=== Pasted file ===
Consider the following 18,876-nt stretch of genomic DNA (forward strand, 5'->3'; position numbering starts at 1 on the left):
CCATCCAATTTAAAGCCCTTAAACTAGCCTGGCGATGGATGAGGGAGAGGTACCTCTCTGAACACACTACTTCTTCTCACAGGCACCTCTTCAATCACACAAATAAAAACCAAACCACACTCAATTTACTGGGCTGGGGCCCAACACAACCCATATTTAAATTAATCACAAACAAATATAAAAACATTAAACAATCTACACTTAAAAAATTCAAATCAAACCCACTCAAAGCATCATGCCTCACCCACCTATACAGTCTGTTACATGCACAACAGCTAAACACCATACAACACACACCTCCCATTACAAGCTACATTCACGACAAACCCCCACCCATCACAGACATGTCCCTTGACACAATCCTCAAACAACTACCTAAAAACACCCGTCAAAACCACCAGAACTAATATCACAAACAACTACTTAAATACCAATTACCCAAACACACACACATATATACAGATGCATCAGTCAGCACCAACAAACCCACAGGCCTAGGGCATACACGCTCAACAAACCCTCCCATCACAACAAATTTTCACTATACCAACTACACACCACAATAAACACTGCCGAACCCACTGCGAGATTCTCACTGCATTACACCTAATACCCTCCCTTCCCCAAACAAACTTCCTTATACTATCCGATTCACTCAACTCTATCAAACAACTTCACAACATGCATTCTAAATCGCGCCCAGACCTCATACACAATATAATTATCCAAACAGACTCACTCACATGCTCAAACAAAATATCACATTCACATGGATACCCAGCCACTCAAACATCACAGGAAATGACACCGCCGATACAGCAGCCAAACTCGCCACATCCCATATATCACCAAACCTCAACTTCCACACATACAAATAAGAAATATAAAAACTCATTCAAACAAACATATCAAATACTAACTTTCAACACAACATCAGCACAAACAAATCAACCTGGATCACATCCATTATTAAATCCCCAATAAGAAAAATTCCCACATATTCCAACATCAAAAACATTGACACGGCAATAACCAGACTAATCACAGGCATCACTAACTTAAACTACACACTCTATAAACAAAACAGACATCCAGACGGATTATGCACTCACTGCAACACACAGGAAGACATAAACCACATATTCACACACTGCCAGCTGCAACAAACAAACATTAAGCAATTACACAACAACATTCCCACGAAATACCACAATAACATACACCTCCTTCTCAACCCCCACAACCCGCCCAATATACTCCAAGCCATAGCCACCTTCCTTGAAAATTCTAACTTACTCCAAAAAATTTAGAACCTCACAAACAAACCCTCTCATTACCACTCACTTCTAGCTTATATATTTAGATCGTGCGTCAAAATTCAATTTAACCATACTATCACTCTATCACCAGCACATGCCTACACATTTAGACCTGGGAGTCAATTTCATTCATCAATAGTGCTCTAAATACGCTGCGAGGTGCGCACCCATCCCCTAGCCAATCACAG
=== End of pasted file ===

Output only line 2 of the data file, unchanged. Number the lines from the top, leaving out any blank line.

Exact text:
CCATCCAATTTAAAGCCCTTAAACTAGCCTGGCGATGGATGAGGGAGAGGTACCTCTCTGAACACACTACTTCTTCTCACAGGCACCTCTTCAATCACACAAATAAAAACCAAACCACACTCAATTTACTGGGCTGGGGCCCAACACAACCCATATTTAAATTAATCACAAACAAATATAAAAACATTAAACAATCTACACTTAAAAAATTCAAATCAAACCCACTCAAAGCATCATGCCTCACCCACCTATACAGTCTGTTACATGCACAACAGCTAAACACCATACAACACACACCTCCCATTACAAGCTACATTCACGACAAACCCCCACCCATCACAGACATGTCCCTTGACACAATCCTCAAACAACTACCTAAAAACACCCGTCAAAACCACCAGAACTAATATCACAAACAACTACTTAAATACCAATTACCCAAACACACACACATATATACAGATGCATCAGTCAGCACCAACAAACCCACAGGCCTAGGGCATACACGCTCAACAAACCCTCCCATCACAACAAATTTTCACTATACCAACTACACACCACAATAAACACTGCCGAACCCACTGCGAGATTCTCACTGCATTACACCTAATACCCTCCCTTCCCCAAACAAACTTCCTTATACTATCCGATTCACTCAACTCTATCAAACAACTTCACAACATGCATTCTAAATCGCGCCCAGACCTCATACACAATATAATTATCCAAACAGACTCACTCACATGCTCAAACAAAATATCACATTCACATGGATACCCAGCCACTCAAACATCACAGGAAATGACACCGCCGATACAGCAGCCAAACTCGCCACATCCCATATATCACCAAACCTCAACTTCCACACATACAAATAAGAAATATAAAAACTCATTCAAACAAACATATCAAATACTAACTTTCAACACAACATCAGCACAAACAAATCAACCTGGATCACATCCATTATTAAATCCCCAATAAGAAAAATTCCCACATATTCCAACATCAAAAACATTGACACGGCAATAACCAGACTAATCACAGGCATCACTAACTTAAACTACACACTCTATAAACAAAACAGACATCCAGACGGATTATGCACTCACTGCAACACACAGGAAGACATAAACCACATATTCACACACTGCCAGCTGCAACAAACAAACATTAAGCAATTACACAACAACATTCCCACGAAATACCACAATAACATACACCTCCTTCTCAACCCCCACAACCCGCCCAATATACTCCAAGCCATAGCCACCTTCCTTGAAAATTCTAACTTACTCCAAAAAATTTAGAACCTCACAAACAAACCCTCTCATTACCACTCACTTCTAGCTTATATATTTAGATCGTGCGTCAAAATTCAATTTAACCATACTATCACTCTATCACCAGCACATGCCTACACATTTAGACCTGGGAGTCAATTTCATTCATCAATAGTGCTCTAAATACGCTGCGAGGTGCGCACCCATCCCCTAGCCAATCACAG